21/04/2024

Meg Lanning batting during Australia's last Women's Test vs England at Taunton. Image: Peter Cziborra

Australian captain Meg Lanning can't wait to pull on the baggy green this summer and has joined the push for women's domestic first-class cricket and for more Women's test matches to be included on the International and domestic schedule.

Australian captain Meg Lanning can’t wait to pull on the baggy green this summer and has joined the push for women’s domestic first-class cricket and for more Women’s test matches to be included on the International and domestic schedule.

The Summer of 2021/22 promises to be the biggest Women’s Cricket summer Australia has ever seen. With India due to arrive shortly for a multi-format series, the Rebel WBBL and The Ashes before a 50 over World Cup in New Zealand in March and April.

The Multi-format series’ which includes Test matches will mean that Australia’s women will play 2 test matches on home soil this summer, against India at the WACA in a Day-Night Test and against England at Manuka Oval.

Such is the rarity of Test matches on the women’s cricket schedule, Lanning has only played the 4 Tests across her career. Only one of those Tests has been in Australia way back in 2013.

Lanning missed the last Women’s Test played in Australia during the 2017 Women’s Ashes as she was recovering from a shoulder injury at the time.

But fully fit and ready to attack another international summer, the thirst and want for more long-form cricket in the women’s game remains high. For all girls who play cricket, getting the opportunity to pull on the Baggy Green means so much to Lanning and her teammates.

“It’s something we’re all looking forward to,” Lanning told media on Wednesday.

“One test every two years has sort of been the process over the last five years or so to be able to play two tests in one summer at home, against very good opposition is something we’re all looking forward to and extremely excited about.

” Hopefully we get to play at the venues they are slated to be played at. I think the WACA is an excellent venue for womens test cricket.

“It’s a great sign for the game”.

With so little test cricket in the women’s calendar, it can be challenging for players to determine how much time and energy they put into preparing for the long format. The placement of the Test Match in the multi-format series has always been a big question and debate due to the points allocation that comes from the 4-day match.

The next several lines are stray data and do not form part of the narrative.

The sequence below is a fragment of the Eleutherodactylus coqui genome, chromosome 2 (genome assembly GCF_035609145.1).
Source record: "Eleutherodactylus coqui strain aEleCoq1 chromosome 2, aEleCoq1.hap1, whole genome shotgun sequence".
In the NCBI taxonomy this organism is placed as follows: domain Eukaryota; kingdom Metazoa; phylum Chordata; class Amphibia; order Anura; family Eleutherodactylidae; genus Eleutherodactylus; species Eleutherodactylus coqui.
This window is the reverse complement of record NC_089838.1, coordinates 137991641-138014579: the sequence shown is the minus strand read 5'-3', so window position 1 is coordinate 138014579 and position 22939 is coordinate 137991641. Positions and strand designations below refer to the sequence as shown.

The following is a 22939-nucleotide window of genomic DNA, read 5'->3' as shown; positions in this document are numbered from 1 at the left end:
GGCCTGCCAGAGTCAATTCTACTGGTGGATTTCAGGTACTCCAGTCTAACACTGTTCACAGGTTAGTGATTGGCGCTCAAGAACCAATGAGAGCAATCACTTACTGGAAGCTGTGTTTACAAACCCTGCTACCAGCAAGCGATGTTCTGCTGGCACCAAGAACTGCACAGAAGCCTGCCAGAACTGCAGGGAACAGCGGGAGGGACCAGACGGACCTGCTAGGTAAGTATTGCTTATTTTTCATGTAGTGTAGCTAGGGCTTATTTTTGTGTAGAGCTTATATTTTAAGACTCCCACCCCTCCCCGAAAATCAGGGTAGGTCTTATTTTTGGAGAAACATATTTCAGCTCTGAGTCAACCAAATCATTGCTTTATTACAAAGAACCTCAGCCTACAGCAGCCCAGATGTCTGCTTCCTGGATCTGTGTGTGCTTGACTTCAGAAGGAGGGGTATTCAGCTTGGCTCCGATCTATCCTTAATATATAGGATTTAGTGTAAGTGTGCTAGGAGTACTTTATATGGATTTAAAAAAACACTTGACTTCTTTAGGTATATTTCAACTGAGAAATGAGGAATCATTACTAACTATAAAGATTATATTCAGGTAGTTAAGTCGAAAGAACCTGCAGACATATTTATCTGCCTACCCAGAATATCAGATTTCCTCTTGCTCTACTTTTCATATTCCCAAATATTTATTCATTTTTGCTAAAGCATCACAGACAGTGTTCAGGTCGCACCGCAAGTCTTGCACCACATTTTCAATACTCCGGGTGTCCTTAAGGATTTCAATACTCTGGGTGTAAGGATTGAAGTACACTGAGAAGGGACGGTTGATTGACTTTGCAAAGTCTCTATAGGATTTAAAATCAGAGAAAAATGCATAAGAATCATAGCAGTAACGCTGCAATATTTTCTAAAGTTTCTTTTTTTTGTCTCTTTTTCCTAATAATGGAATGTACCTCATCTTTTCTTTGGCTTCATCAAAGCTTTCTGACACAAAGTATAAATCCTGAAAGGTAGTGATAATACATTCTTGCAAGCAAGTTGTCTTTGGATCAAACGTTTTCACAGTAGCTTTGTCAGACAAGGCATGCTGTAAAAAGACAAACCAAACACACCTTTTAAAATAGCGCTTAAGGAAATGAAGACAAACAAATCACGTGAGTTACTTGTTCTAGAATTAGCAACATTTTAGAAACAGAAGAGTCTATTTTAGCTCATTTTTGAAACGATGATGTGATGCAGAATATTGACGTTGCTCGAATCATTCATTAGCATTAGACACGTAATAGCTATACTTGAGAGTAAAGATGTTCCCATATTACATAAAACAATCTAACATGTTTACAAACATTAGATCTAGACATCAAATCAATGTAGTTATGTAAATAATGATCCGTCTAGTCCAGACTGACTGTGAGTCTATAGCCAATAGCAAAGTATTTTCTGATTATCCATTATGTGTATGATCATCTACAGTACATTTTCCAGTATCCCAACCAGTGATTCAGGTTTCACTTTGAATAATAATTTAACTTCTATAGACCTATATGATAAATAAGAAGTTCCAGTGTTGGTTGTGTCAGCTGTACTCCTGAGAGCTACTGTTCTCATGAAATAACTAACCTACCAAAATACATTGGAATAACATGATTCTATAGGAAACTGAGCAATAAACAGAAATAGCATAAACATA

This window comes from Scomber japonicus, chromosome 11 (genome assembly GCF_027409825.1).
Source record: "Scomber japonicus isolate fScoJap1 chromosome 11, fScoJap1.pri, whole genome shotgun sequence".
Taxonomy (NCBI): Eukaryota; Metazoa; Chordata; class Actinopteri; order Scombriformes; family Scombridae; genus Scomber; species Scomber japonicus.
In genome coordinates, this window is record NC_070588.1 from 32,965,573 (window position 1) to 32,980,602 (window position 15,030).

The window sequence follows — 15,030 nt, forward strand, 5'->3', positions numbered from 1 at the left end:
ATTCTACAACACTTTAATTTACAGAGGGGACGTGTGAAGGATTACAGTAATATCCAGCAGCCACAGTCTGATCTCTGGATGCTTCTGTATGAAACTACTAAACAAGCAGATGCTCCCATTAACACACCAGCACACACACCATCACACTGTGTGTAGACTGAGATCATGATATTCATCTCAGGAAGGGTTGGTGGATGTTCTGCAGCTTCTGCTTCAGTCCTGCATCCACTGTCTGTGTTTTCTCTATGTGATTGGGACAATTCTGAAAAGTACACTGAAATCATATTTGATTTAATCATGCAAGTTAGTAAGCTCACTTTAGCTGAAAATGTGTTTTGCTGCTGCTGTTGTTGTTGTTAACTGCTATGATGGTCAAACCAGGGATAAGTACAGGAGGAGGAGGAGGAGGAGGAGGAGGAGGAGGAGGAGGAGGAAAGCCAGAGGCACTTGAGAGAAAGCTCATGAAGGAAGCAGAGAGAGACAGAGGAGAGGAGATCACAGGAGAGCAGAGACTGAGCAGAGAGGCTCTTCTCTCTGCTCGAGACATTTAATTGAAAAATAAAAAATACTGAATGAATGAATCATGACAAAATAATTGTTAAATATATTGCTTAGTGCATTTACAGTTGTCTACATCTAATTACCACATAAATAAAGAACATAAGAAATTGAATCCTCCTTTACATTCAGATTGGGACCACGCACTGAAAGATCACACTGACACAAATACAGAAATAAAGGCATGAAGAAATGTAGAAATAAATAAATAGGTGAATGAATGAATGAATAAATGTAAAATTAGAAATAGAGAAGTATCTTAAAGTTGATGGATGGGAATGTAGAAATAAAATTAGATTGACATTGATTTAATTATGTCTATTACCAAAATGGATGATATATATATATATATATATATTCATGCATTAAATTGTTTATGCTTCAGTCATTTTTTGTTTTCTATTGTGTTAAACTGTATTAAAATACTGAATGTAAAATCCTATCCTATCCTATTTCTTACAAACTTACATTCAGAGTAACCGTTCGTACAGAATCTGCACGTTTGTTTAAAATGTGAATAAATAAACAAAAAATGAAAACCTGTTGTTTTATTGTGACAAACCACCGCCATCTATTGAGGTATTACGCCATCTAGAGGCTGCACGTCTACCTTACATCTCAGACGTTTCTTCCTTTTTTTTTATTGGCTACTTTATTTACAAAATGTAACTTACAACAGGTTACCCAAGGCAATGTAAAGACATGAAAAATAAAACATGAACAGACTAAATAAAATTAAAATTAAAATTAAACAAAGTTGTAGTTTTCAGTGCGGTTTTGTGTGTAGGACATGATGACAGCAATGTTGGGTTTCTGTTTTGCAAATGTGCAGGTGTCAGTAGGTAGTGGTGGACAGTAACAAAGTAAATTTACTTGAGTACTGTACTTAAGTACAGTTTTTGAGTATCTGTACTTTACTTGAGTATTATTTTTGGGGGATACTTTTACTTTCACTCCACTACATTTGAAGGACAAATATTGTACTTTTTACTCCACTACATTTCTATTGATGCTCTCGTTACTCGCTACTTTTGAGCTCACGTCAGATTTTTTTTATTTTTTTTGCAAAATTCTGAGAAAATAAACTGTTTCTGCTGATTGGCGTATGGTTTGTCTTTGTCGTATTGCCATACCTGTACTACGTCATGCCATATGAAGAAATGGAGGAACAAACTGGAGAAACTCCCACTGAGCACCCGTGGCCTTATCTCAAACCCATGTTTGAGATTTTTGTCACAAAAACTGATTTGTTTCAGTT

In the series against India, the Test Match will take place after the One Day matches kick off the series. Whereas in the Ashes in late January, the Test Match will kick off the multi-format series there.

Lanning alluded to her different training methods and how the mindset among the playing cohort would change in their training programs and method if there was more red-ball cricket in the international and domestic women’s schedule.

“This pre-season, I’ve been doing a little bit of block training. You put time aside where you are specifically facing the pink ball, which is that obvious first difference. But just working on what the game plan is going to be” she said

“It’s very difficult to change how you play, especially when you have done it for so long, and tried to make that work so I won’t be trying to change too much.

“But you’ve obviously got a lot more time and you don’t need to perhaps push things as much as you do in the shorter formats. I think that’s a general thing from the batters especially. Trying to play as naturally as you can and adapting slightly to what the time limits are”

“The more we play, the better we’ll get.

“That’s why it’s so good that we’ve got 2 tests this summer too hopefully show how good the format is and what we can do in it”

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Australia will meet India for the first time since the famous T20 World Cup final in front of 86,174 people at the MCG back in March 2020.

India will arrive in Australis fresh off a series in the UK and many of their players fresh off a stint in The Hundred competition but Lanning and her team are just looking forward to playing some cricket against some quality opposition.

“It’s going to be a great challenge coming up,” she said

“We’ve played them in some really big games over the past few years. They’ve shown they have got some world-class players and they’re certainly very competitive”

“They’ve been playing abit of cricket in the UK recently so they are going to be match hardened and we’re going to need to be on our game right from the start of the series which is something we are looking to do”.

“It’s the biggest summer we’ve had. Three extremely big series and tournaments and then the Comm [Commonwealth] Games at the end of it, it’s an opportunity that doesn’t come along very often and might not come around again in the time that I’m playing, so, I can’t wait to get started.

Australia squad: Meg Lanning (c), Rachael Haynes (vc), Darcie Brown, Maitlan Brown, Stella Campbell, Nicola Carey, Hannah Darlington, Ashleigh Gardner, Alyssa Healy, Tahlia McGrath, Sophie Molineux, Beth Mooney, Ellyse Perry, Georgia Redmayne, Molly Strano, Annabel Sutherland, Tayla Vlaeminck, Georgia Wareham

*Schedule is subject to change pending quarantine and border requirements

Sep 19: First ODI, North Sydney Oval (D/N)

Sep 22: Second ODI, Junction Oval

Sep 24: Third ODI, Junction Oval

Sep 30 – Oct 3: Test match, WACA Ground (D/N)

Oct 7: First T20, North Sydney Oval

Oct 9: Second T20, North Sydney Oval

Oct 11: Third T20, North Sydney Oval

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